In a capitalist context, a netarchical player will organize infrastructures in such a way that they can keep control as well as master network effects. Think Google and their giant server farms, or Facebook with its 400 million users).

This is the meaning of Peak Hierarchy: horizontality is starting to trump verticality, it is becoming more competitive to be distributed, than to be (de)centralized.

3. Open agriculture

COOK Report: You mention Vinay Gupta who among other things runs Buttered Side Down which he describes as a boutique risk management consultancy focusing on historic risks, defined as the special class of systemic risks that “change everything.”

He has a presentation with the following interdependency diagram: see here

Among other things, the diagram calls our attention to food. So let me ask: How does open agriculture come in?

Bauwens: I am in touch with a group of people working in Michigan. These folk are trying to adopt peer-to-peer principals to agricultural production. Traditional farming is fine, but it doesn’t grow in the sense of social innovation because, by definition, rather fixed tradition is followed.

There is therefore no real evolution there. You do what your forefathers did and it may be working mvery well in your isolated environment but as soon as you have competition from a global player in agriculture you are dead.

Today if you are a farmer say in Thailand, whom do you depend on for agriculture that goes beyond subsistence production? You depend on the state and on the politicians who provide funding.

Where do they get their funding from? Big agricultural companies. From both you get the same advice. Centralize. Get bigger, use pesticides and toxic fertilizer. This is the advice you get. What is the alternative? Left with this dependency, there is none.

But what if farmers unite. and what if you have say a video conferencing or what Franz Nahrada of the Global Village movement calls a video bridging facility, a “University of the Villages”. What if you could exchange information and knowledge on a permanent basis? Your possible course of action expand.

(See for p2p-influenced agrifood practices).

Your goal may become permaculture. Now permaculture is a vision of agriculture that is permanently sustainable. It suggests that you organize your agriculture and food production so that it can be sustained indefinitely without weakening the soil. But the key for these players now is that they are no longer isolated.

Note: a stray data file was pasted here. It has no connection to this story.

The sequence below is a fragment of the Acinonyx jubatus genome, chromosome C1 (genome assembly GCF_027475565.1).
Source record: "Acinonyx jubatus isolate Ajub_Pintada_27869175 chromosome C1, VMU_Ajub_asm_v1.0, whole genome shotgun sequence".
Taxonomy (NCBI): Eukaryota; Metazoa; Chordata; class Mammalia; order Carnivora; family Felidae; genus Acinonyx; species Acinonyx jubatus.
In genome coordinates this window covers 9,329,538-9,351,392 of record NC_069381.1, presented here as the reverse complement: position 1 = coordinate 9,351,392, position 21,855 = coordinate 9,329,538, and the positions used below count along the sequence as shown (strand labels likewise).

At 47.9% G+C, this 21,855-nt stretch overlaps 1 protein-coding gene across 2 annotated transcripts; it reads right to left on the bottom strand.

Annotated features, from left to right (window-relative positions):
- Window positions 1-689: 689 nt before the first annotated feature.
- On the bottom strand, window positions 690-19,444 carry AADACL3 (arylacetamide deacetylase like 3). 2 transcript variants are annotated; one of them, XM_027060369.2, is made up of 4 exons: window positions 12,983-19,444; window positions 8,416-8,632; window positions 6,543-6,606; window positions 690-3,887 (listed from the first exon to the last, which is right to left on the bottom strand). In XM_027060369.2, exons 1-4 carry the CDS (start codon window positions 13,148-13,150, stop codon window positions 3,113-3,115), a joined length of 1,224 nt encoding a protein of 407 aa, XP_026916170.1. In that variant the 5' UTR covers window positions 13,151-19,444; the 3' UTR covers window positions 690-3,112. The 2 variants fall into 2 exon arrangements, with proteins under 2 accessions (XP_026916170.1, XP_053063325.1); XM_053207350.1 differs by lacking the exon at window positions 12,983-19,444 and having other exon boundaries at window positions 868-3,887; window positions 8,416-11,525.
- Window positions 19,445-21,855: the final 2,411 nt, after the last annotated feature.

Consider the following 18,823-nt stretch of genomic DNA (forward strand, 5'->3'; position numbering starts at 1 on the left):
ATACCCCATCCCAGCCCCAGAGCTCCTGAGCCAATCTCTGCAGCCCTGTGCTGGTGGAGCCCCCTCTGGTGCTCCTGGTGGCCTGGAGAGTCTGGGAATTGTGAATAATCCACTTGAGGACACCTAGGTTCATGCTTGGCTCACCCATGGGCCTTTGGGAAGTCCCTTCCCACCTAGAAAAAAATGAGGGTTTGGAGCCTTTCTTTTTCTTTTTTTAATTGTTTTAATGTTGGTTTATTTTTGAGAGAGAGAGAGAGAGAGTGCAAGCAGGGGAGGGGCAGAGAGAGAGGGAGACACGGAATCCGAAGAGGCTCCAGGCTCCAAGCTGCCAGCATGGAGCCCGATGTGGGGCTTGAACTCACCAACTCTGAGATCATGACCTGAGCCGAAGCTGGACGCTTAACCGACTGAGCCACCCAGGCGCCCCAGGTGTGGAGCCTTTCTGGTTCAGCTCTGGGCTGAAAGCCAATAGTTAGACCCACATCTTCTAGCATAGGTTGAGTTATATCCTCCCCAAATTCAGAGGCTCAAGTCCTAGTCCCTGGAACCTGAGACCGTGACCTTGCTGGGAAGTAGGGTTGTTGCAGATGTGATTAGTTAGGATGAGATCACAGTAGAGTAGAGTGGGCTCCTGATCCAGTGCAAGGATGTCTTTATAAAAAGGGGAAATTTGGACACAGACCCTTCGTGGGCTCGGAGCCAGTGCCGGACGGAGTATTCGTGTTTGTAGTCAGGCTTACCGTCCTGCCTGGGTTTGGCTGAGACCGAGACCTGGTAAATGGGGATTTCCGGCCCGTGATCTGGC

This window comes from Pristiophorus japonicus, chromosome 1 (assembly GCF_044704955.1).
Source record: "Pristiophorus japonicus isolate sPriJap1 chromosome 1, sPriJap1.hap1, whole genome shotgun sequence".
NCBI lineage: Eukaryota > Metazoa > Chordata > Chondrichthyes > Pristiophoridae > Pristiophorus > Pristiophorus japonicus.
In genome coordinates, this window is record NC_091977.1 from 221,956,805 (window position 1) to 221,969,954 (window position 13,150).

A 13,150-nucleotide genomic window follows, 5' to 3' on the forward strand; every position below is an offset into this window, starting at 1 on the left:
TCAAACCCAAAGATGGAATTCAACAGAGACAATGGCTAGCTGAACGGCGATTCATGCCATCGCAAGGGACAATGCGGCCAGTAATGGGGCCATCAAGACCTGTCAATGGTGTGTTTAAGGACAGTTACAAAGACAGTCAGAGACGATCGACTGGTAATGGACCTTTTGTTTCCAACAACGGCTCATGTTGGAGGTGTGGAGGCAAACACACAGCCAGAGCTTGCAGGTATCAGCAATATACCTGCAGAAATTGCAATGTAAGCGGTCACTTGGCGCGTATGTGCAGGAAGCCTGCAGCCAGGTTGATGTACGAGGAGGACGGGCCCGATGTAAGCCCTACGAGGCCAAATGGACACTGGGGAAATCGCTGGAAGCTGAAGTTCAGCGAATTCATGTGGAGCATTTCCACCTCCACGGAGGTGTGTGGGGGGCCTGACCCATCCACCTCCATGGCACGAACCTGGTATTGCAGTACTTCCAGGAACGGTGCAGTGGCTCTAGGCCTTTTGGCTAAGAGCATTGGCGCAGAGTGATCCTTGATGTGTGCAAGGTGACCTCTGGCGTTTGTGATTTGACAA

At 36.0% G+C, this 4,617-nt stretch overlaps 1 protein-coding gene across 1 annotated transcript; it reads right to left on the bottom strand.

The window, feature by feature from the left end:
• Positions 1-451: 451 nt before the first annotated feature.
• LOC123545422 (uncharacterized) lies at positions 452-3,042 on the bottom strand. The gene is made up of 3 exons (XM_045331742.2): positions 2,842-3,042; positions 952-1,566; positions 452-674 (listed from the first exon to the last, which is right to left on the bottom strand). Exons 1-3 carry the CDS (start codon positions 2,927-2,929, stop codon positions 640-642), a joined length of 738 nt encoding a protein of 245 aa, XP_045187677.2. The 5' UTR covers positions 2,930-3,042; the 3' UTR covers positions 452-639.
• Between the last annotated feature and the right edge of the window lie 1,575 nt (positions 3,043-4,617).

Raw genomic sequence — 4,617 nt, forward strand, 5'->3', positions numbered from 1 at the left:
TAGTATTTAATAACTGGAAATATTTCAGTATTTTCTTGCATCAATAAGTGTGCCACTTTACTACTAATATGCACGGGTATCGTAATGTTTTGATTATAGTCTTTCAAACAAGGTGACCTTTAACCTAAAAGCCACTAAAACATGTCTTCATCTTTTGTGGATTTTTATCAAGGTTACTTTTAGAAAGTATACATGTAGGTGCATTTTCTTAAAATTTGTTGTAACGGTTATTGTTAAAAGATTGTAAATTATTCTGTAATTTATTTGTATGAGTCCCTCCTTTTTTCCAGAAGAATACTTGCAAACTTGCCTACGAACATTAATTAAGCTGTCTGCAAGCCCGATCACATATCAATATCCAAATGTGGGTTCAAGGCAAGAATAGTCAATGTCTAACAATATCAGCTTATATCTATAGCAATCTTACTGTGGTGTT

One permaculture farmer can connect with another one and they can share their innovations. If Bill McKibben is to be believed, in Cuba they have institutes of public agriculture where they are doing some very interesting things with science in the service of local farmers organized in coops rather than agribusiness. These coops can function relatively independently on the food market, while they benefit from the national open design community maintained by the Cuban state institutions.

It is of course a flawed model because of the authoritarianism of that model and the many problems that flow from the authoritarianism, but nevertheless, that such a dynamic can happen even there in Cuba shows the strength of an open innovation dynamic. According to people who have studied it, the Cuban agricultural system is very successful. The people are well fed and agricultural workers have high wages — at least in the Cuban context. This was done with minimal technology. Imagine what could happen if, in a free society, you added in good internet connections.

I can show you studies that determine that organic agriculture is more productive in terms of nutrition than capitalist agriculture. If you take a square mile of crop land and count the cost of all the minerals and other inputs, it becomes higher. THE COOK REPORT ON INTERNET PROTOCOL AUGUST 2010 However, it may not be economically competitive in terms of wage labour inputs and outputs, so it pretty much depends on how you see things. But in terms of feeding people it is absolutely workable.

But then again the only way to compete with Monsanto is to have better R&D than Monsanto.

I haven’t been to Detroit but I have heard interesting stories. Some people would say that Detroit is regressing of course. But the people in Detroit are now growing their own food again. There is a serious food crisis likely in the next 20 to 30 years. Did you know that Singapore has decided to reinvest in local agriculture setting aside 20% of their budget in local acreage that would grow food inside the city? I read that Chinese cities used to be able to produce 60% of the needed food within their city limits, but of course these capacities have been pretty much destroyed in the current model.

Like John Robb, what I’m expecting is a lessening dependence on global streams of capital, goods and labour, and a return to more local resilience.”